A 2021 CBS News “Sunday Morning” segment featured the unlikely friendship of former U.S. President Barack Obama and superstar entertainer Bruce Springsteen. In the interview, the two friends shared how their friendship grew despite the obvious differences. Obama is a highly educated politician from Hawaii. Bruce is from a blue-collar family in New Jersey. Despite these differences, they have both excelled in their fields, becoming house names recognized by people across the globe. But that is not the basis of their relationship. They deliberately set out to get to know each other and figure out what they had in common. In this case they were both driven to excel by a need to please their absent fathers. Starting with similarities before you focus on differences is a skill that can be learned.

Many organizations have opted for diversity, equity and inclusion (DEI) training that is too often a one-hour video that everyone in the company is required to watch once a year. Then they wonder why nothing seems to have changed. As is usually true in so many interactions, you get what you pay for. In the case of quick-hit, low-cost, check-the-box DEI training, it is evident fairly quickly that the expected results for change in behavior and increased DEI awareness are sadly missing.

In fact, in many cases, hopes and expectations for a real commitment by the organization for DEI change have been raised and sadly have not even come close to being met. This can make things worse than having done nothing at all.

Effective DEI training takes a quite different approach. In our book, “Diversity Training That Generates Real Change, Inclusive Approaches That Benefit Individuals, Business, and Society,” we identify the attributes of effective DEI training that promote sustainable behavior change. None of these attributes are low-cost, quick hit, or check-the -box activities. All require time and commitment from all levels of the organization. The good news is that when done right, they will produce long-term sustainable change that will improve your organizational performance.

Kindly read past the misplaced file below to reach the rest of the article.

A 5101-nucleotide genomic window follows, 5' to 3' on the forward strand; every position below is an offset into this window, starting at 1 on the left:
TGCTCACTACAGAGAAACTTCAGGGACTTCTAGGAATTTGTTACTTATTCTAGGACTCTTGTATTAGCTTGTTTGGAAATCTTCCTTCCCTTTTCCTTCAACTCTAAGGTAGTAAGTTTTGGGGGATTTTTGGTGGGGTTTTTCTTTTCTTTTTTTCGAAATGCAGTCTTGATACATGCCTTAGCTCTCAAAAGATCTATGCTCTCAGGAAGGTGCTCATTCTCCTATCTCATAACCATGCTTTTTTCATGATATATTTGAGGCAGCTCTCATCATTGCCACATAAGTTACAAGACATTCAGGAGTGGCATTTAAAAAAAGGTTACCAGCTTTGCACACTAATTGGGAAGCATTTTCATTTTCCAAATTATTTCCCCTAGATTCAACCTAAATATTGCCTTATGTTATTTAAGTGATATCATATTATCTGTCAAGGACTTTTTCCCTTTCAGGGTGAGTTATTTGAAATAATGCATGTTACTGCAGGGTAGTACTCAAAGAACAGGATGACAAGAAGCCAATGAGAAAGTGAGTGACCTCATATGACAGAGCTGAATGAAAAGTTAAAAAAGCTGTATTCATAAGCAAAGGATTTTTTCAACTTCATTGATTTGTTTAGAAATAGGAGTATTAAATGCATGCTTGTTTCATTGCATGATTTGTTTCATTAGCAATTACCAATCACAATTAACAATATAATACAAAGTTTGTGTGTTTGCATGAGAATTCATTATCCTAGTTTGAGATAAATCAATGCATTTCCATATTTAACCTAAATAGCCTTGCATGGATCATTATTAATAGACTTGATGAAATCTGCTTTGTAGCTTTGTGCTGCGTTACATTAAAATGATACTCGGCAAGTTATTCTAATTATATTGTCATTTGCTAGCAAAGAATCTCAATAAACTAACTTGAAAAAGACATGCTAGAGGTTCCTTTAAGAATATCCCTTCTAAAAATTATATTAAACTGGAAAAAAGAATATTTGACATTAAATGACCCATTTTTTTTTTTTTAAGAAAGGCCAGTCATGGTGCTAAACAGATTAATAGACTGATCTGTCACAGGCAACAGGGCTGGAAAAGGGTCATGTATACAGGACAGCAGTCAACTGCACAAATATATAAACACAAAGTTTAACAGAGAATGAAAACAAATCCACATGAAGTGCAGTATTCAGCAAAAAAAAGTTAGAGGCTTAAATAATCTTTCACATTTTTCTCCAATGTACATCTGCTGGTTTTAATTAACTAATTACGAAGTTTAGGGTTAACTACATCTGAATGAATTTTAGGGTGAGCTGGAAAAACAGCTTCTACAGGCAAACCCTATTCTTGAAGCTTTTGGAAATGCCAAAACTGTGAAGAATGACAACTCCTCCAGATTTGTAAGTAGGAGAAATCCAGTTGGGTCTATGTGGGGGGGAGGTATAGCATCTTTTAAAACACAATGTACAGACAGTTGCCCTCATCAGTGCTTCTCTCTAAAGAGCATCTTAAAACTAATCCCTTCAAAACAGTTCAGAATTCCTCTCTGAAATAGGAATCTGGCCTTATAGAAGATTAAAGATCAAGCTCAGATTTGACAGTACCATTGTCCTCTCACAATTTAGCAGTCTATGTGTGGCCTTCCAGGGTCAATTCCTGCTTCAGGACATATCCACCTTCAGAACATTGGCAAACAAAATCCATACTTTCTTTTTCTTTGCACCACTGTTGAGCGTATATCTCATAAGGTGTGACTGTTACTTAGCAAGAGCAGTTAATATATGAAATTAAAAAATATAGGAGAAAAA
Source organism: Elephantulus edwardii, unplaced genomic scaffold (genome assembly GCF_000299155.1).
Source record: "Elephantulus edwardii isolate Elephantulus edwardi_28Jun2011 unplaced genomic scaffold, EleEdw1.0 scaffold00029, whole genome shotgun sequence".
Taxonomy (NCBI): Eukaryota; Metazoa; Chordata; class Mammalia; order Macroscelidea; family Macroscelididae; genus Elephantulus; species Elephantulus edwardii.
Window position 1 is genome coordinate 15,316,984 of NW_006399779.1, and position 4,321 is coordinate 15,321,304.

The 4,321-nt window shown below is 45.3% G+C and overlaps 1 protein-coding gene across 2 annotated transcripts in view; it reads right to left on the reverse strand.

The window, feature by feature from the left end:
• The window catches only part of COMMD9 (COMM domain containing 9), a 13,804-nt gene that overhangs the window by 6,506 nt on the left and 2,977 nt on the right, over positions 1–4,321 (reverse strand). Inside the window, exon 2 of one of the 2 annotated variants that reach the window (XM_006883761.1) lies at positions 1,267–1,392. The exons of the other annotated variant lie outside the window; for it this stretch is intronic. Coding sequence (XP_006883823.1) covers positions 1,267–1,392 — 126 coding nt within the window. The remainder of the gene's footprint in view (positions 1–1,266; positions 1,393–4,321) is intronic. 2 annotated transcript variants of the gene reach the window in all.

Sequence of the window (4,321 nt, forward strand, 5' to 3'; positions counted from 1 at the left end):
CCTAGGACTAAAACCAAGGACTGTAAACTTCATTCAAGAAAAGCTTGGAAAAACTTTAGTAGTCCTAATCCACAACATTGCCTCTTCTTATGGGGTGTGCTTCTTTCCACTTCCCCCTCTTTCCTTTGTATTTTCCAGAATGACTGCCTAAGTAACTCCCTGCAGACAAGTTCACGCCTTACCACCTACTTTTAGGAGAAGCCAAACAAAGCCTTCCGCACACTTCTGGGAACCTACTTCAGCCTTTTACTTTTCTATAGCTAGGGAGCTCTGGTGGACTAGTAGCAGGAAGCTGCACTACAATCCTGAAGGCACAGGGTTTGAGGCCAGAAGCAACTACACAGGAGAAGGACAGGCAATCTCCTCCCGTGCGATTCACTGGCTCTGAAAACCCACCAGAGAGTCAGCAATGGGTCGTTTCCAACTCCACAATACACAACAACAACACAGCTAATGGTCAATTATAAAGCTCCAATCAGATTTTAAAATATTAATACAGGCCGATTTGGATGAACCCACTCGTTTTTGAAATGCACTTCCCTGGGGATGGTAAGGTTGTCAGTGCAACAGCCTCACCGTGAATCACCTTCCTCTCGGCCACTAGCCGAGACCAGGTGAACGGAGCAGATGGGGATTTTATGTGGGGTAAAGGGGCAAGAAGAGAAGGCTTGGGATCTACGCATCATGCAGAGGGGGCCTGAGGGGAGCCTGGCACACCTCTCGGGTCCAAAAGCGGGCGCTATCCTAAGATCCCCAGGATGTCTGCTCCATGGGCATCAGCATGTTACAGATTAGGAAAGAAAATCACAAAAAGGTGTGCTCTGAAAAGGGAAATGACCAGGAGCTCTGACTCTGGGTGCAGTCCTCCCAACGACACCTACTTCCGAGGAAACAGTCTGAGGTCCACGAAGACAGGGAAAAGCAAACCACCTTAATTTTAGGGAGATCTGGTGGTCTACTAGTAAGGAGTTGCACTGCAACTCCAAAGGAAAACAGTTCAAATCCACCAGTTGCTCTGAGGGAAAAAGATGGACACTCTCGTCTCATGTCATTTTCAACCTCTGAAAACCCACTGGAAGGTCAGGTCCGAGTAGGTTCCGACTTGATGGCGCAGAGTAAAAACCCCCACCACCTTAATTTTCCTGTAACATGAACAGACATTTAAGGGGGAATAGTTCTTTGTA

This process begins by having a clear expectation for your DEI efforts and for your DEI training outcomes. The most useful objective for DEI training that generates real change is for individuals to gain a personal sense of their own humanity and responsibility in moving DEI forward. More aware and committed individuals produce better teams. Better teams contribute to better enterprises. And, if we are smart, better enterprises can generate better, more inclusive societies.

Here are some of the attributes of effective DEI training to consider:

Facilitation Over Instruction

Pure instruction can elicit one of two reactions. Either the participant will seek to win by mastering the topic more than others (I got a 100% on the quiz) or they will resent being told how to think and feel about topics which can be emotional, personal and seemingly punitive. Just the idea that someone from the outside wants to tell us we are wrong is offensive to some.

Everyone Learns

Targeted audiences further exacerbate the feeling that the trainer is here to “fix” me. When training is focused solely on managers, or past offenders or white men in particular, it creates a stigma associated with an assumption that someone needed correction.

Strategic training has to remove any sense that anyone or any group is isolated as the “villain.” The fact is that the word “diversity” has come to mean race and gender differences for many. Trainers must not reinforce that notion by giving examples of, for instance, how white men have oppressed others, or how men have denigrated women or any “us vs. them” comparison.

It is important to talk about that pain from a sense of a “meritocracy of pain.” If you can do that, there is a real chance that people will begin to hear each other, find common ground, and truly understand that we are in this together and the only way to change it is to do it together.